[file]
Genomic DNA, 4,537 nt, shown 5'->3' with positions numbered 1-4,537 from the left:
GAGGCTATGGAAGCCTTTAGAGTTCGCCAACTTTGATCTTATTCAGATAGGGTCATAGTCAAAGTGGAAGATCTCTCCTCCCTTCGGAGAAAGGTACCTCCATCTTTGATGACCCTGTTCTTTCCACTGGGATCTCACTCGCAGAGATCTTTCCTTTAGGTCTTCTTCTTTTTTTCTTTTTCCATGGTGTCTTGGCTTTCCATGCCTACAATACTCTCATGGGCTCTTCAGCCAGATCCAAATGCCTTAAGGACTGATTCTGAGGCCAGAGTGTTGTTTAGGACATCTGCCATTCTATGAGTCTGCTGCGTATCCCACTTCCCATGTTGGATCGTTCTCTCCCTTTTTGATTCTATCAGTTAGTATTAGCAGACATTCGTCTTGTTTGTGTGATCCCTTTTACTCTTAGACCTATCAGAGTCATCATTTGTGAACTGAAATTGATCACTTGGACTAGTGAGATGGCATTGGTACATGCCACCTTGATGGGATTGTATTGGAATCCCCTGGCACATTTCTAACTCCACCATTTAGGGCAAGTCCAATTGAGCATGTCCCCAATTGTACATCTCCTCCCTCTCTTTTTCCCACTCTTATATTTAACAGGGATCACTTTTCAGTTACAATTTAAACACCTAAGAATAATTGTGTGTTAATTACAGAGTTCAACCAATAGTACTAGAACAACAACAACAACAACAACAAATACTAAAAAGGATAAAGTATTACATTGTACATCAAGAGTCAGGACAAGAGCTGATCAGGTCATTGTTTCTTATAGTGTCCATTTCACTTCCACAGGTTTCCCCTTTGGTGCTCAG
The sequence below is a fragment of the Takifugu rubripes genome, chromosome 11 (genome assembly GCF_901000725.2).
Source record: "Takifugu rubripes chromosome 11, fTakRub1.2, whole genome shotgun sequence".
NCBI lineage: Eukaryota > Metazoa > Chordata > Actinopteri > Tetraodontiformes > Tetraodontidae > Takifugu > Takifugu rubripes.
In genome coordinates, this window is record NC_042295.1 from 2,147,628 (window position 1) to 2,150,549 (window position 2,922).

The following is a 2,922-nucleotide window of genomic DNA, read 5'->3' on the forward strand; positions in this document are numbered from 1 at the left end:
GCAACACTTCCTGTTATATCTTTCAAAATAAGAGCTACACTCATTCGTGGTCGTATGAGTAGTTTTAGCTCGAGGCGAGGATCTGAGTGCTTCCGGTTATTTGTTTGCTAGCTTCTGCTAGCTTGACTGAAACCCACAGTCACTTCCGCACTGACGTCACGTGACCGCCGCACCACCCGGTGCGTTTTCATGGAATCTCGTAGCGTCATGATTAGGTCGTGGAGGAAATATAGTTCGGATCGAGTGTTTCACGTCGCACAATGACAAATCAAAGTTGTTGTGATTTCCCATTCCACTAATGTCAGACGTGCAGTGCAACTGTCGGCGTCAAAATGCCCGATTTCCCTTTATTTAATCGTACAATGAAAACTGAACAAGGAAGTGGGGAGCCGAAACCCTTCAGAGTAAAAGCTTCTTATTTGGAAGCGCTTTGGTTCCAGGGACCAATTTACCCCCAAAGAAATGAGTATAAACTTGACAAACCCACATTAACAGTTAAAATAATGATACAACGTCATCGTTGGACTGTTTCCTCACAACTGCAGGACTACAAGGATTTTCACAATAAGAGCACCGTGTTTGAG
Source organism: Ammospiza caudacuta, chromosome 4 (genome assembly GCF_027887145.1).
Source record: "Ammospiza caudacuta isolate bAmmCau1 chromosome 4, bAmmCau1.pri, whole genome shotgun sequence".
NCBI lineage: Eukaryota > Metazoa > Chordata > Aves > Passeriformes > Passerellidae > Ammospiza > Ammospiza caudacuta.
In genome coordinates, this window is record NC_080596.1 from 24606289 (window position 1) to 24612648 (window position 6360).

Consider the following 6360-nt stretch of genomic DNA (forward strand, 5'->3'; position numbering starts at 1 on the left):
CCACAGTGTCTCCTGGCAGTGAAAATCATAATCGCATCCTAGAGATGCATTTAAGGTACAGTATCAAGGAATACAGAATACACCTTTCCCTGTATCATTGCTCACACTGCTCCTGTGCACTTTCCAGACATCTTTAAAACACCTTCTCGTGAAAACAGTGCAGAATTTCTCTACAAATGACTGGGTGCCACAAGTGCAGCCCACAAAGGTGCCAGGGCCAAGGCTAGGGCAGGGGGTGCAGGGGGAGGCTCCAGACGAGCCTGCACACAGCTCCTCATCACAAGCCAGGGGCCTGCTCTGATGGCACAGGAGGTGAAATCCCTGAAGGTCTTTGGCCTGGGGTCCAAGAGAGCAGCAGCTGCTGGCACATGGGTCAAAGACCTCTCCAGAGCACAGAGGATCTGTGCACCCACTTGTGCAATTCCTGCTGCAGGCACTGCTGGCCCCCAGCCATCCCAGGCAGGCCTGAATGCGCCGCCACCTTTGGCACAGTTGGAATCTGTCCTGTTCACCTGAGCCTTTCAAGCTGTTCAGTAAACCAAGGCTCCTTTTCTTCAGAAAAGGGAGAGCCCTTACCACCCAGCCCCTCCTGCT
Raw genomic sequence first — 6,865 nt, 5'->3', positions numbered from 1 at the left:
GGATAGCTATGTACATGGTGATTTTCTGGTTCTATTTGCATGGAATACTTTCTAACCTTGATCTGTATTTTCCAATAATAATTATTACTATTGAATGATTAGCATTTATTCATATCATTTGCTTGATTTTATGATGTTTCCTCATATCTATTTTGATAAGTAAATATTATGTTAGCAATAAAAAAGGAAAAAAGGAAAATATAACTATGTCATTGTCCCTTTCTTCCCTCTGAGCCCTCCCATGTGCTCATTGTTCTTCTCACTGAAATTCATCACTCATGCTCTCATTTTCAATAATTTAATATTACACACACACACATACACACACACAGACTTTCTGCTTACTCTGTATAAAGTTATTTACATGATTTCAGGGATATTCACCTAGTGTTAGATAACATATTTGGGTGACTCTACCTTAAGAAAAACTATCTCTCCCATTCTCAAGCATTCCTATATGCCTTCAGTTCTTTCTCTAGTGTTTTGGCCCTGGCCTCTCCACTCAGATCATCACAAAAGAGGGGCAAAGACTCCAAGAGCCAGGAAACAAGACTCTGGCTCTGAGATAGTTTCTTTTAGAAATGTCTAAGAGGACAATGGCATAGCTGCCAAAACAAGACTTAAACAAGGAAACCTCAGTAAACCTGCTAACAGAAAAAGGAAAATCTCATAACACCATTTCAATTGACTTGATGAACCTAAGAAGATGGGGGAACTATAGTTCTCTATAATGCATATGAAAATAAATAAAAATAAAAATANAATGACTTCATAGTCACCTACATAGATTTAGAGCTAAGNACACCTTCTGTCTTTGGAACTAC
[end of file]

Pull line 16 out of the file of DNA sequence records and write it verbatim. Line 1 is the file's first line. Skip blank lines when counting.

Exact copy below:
GGATAGCTATGTACATGGTGATTTTCTGGTTCTATTTGCATGGAATACTTTCTAACCTTGATCTGTATTTTCCAATAATAATTATTACTATTGAATGATTAGCATTTATTCATATCATTTGCTTGATTTTATGATGTTTCCTCATATCTATTTTGATAAGTAAATATTATGTTAGCAATAAAAAAGGAAAAAAGGAAAATATAACTATGTCATTGTCCCTTTCTTCCCTCTGAGCCCTCCCATGTGCTCATTGTTCTTCTCACTGAAATTCATCACTCATGCTCTCATTTTCAATAATTTAATATTACACACACACACATACACACACACAGACTTTCTGCTTACTCTGTATAAAGTTATTTACATGATTTCAGGGATATTCACCTAGTGTTAGATAACATATTTGGGTGACTCTACCTTAAGAAAAACTATCTCTCCCATTCTCAAGCATTCCTATATGCCTTCAGTTCTTTCTCTAGTGTTTTGGCCCTGGCCTCTCCACTCAGATCATCACAAAAGAGGGGCAAAGACTCCAAGAGCCAGGAAACAAGACTCTGGCTCTGAGATAGTTTCTTTTAGAAATGTCTAAGAGGACAATGGCATAGCTGCCAAAACAAGACTTAAACAAGGAAACCTCAGTAAACCTGCTAACAGAAAAAGGAAAATCTCATAACACCATTTCAATTGACTTGATGAACCTAAGAAGATGGGGGAACTATAGTTCTCTATAATGCATATGAAAATAAATAAAAATAAAAATANAATGACTTCATAGTCACCTACATAGATTTAGAGCTAAGNACACCTTCTGTCTTTGGAACTAC